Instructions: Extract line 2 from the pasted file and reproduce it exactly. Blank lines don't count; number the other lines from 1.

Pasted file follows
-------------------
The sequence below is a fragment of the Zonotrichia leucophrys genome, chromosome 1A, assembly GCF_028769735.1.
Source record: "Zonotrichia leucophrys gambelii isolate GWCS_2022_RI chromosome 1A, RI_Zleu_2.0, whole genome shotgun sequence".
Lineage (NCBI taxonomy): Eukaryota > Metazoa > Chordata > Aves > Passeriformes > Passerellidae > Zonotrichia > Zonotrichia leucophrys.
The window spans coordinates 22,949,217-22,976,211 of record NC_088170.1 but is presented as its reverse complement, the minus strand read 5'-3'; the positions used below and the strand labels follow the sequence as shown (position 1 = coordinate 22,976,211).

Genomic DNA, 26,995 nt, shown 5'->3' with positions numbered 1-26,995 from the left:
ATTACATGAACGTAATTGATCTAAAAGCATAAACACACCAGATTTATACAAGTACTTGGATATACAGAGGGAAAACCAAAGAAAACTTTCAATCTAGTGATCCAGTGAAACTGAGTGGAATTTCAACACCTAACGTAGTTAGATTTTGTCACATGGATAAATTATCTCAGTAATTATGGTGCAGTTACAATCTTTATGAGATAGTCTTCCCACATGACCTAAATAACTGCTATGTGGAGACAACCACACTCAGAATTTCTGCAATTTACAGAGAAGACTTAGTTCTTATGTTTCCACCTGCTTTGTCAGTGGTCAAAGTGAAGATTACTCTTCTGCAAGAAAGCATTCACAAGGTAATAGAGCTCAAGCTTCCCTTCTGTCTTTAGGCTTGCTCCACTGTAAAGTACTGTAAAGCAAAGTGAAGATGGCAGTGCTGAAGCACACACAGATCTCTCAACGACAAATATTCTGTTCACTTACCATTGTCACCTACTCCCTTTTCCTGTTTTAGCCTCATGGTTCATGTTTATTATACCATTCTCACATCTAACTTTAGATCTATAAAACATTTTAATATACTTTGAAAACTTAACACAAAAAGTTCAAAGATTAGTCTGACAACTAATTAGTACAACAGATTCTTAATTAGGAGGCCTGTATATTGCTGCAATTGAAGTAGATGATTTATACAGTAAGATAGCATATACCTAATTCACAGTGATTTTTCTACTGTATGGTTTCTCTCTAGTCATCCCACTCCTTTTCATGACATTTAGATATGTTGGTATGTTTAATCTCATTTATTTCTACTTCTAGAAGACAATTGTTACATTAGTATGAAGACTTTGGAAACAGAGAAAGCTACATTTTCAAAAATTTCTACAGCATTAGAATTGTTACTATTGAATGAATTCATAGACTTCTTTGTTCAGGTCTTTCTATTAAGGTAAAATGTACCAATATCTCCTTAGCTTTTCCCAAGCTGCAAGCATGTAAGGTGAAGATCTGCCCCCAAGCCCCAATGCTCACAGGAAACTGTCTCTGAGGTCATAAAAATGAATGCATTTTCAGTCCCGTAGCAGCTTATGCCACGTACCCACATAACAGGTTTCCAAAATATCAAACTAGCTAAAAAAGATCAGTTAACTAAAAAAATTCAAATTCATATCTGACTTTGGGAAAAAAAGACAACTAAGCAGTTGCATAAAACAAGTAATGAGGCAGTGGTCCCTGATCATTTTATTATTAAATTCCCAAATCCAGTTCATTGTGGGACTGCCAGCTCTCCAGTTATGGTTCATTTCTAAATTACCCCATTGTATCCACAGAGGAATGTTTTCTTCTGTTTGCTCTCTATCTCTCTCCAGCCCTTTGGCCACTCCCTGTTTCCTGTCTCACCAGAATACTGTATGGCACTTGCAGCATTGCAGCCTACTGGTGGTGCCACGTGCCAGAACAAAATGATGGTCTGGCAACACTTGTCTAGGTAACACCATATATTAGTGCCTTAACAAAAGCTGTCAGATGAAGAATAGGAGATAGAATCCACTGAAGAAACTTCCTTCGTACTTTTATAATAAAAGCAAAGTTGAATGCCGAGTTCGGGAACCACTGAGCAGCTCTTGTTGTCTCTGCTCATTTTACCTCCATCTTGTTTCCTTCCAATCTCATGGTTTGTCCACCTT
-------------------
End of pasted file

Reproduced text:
Source record: "Zonotrichia leucophrys gambelii isolate GWCS_2022_RI chromosome 1A, RI_Zleu_2.0, whole genome shotgun sequence".